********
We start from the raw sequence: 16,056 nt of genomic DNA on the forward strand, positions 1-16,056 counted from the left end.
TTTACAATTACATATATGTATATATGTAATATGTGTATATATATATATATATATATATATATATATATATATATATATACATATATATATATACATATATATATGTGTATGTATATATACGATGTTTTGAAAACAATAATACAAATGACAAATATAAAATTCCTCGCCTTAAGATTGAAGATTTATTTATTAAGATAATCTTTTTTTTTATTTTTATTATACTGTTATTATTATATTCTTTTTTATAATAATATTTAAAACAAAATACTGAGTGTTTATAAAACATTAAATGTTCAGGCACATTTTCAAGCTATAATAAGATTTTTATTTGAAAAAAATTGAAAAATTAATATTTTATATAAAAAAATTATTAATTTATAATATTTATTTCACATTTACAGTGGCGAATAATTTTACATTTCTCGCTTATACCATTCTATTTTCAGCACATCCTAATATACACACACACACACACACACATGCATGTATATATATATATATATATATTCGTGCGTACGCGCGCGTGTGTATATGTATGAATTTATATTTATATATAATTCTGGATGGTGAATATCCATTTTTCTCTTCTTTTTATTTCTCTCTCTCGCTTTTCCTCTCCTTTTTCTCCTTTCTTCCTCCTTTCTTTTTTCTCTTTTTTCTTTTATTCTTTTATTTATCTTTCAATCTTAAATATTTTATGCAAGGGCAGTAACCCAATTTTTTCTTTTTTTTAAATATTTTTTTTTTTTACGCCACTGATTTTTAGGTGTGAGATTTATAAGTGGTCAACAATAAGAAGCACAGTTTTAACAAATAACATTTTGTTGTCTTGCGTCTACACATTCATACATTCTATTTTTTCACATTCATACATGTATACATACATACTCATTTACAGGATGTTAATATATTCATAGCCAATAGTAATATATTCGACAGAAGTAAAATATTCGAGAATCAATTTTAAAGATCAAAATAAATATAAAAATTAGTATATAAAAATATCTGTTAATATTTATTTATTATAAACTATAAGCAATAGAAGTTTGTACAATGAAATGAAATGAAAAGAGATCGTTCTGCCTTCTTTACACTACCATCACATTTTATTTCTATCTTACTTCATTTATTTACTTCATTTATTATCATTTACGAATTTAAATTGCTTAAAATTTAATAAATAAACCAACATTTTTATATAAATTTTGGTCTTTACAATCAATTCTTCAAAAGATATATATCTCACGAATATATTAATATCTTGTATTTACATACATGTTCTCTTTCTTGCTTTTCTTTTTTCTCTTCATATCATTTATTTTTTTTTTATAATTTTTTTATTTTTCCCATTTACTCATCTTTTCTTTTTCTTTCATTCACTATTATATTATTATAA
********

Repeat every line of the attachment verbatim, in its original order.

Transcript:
We start from the raw sequence: 16,056 nt of genomic DNA on the forward strand, positions 1-16,056 counted from the left end.
TTTACAATTACATATATGTATATATGTAATATGTGTATATATATATATATATATATATATATATATATATATATATATACATATATATATATACATATATATATGTGTATGTATATATACGATGTTTTGAAAACAATAATACAAATGACAAATATAAAATTCCTCGCCTTAAGATTGAAGATTTATTTATTAAGATAATCTTTTTTTTTATTTTTATTATACTGTTATTATTATATTCTTTTTTATAATAATATTTAAAACAAAATACTGAGTGTTTATAAAACATTAAATGTTCAGGCACATTTTCAAGCTATAATAAGATTTTTATTTGAAAAAAATTGAAAAATTAATATTTTATATAAAAAAATTATTAATTTATAATATTTATTTCACATTTACAGTGGCGAATAATTTTACATTTCTCGCTTATACCATTCTATTTTCAGCACATCCTAATATACACACACACACACACACACATGCATGTATATATATATATATATATATTCGTGCGTACGCGCGCGTGTGTATATGTATGAATTTATATTTATATATAATTCTGGATGGTGAATATCCATTTTTCTCTTCTTTTTATTTCTCTCTCTCGCTTTTCCTCTCCTTTTTCTCCTTTCTTCCTCCTTTCTTTTTTCTCTTTTTTCTTTTATTCTTTTATTTATCTTTCAATCTTAAATATTTTATGCAAGGGCAGTAACCCAATTTTTTCTTTTTTTTAAATATTTTTTTTTTTTACGCCACTGATTTTTAGGTGTGAGATTTATAAGTGGTCAACAATAAGAAGCACAGTTTTAACAAATAACATTTTGTTGTCTTGCGTCTACACATTCATACATTCTATTTTTTCACATTCATACATGTATACATACATACTCATTTACAGGATGTTAATATATTCATAGCCAATAGTAATATATTCGACAGAAGTAAAATATTCGAGAATCAATTTTAAAGATCAAAATAAATATAAAAATTAGTATATAAAAATATCTGTTAATATTTATTTATTATAAACTATAAGCAATAGAAGTTTGTACAATGAAATGAAATGAAAAGAGATCGTTCTGCCTTCTTTACACTACCATCACATTTTATTTCTATCTTACTTCATTTATTTACTTCATTTATTATCATTTACGAATTTAAATTGCTTAAAATTTAATAAATAAACCAACATTTTTATATAAATTTTGGTCTTTACAATCAATTCTTCAAAAGATATATATCTCACGAATATATTAATATCTTGTATTTACATACATGTTCTCTTTCTTGCTTTTCTTTTTTCTCTTCATATCATTTATTTTTTTTTTATAATTTTTTTATTTTTCCCATTTACTCATCTTTTCTTTTTCTTTCATTCACTATTATATTATTATAA